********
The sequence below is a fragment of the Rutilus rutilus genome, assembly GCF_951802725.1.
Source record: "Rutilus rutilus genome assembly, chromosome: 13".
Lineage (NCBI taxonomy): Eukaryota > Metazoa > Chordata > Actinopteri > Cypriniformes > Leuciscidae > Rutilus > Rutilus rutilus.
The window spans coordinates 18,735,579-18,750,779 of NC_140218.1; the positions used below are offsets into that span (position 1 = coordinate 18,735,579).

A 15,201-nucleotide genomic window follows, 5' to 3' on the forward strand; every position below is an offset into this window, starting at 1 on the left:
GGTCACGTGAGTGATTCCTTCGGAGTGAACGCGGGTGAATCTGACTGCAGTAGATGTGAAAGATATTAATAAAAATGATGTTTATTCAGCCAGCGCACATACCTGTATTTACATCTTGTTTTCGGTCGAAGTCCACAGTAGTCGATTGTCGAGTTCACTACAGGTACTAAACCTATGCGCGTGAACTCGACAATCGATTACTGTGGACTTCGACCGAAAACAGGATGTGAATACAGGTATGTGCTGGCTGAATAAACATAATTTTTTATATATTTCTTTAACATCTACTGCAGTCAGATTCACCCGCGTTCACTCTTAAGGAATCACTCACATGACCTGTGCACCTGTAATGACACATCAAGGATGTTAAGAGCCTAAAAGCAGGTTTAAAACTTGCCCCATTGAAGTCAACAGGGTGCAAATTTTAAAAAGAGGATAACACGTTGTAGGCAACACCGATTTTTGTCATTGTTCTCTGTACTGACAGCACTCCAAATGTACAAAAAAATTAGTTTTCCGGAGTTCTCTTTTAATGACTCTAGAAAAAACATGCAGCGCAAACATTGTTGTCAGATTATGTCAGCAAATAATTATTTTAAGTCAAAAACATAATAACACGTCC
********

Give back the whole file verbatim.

The sequence below is a fragment of the Rutilus rutilus genome, assembly GCF_951802725.1.
Source record: "Rutilus rutilus genome assembly, chromosome: 13".
Lineage (NCBI taxonomy): Eukaryota > Metazoa > Chordata > Actinopteri > Cypriniformes > Leuciscidae > Rutilus > Rutilus rutilus.
The window spans coordinates 18,735,579-18,750,779 of NC_140218.1; the positions used below are offsets into that span (position 1 = coordinate 18,735,579).

A 15,201-nucleotide genomic window follows, 5' to 3' on the forward strand; every position below is an offset into this window, starting at 1 on the left:
GGTCACGTGAGTGATTCCTTCGGAGTGAACGCGGGTGAATCTGACTGCAGTAGATGTGAAAGATATTAATAAAAATGATGTTTATTCAGCCAGCGCACATACCTGTATTTACATCTTGTTTTCGGTCGAAGTCCACAGTAGTCGATTGTCGAGTTCACTACAGGTACTAAACCTATGCGCGTGAACTCGACAATCGATTACTGTGGACTTCGACCGAAAACAGGATGTGAATACAGGTATGTGCTGGCTGAATAAACATAATTTTTTATATATTTCTTTAACATCTACTGCAGTCAGATTCACCCGCGTTCACTCTTAAGGAATCACTCACATGACCTGTGCACCTGTAATGACACATCAAGGATGTTAAGAGCCTAAAAGCAGGTTTAAAACTTGCCCCATTGAAGTCAACAGGGTGCAAATTTTAAAAAGAGGATAACACGTTGTAGGCAACACCGATTTTTGTCATTGTTCTCTGTACTGACAGCACTCCAAATGTACAAAAAAATTAGTTTTCCGGAGTTCTCTTTTAATGACTCTAGAAAAAACATGCAGCGCAAACATTGTTGTCAGATTATGTCAGCAAATAATTATTTTAAGTCAAAAACATAATAACACGTCC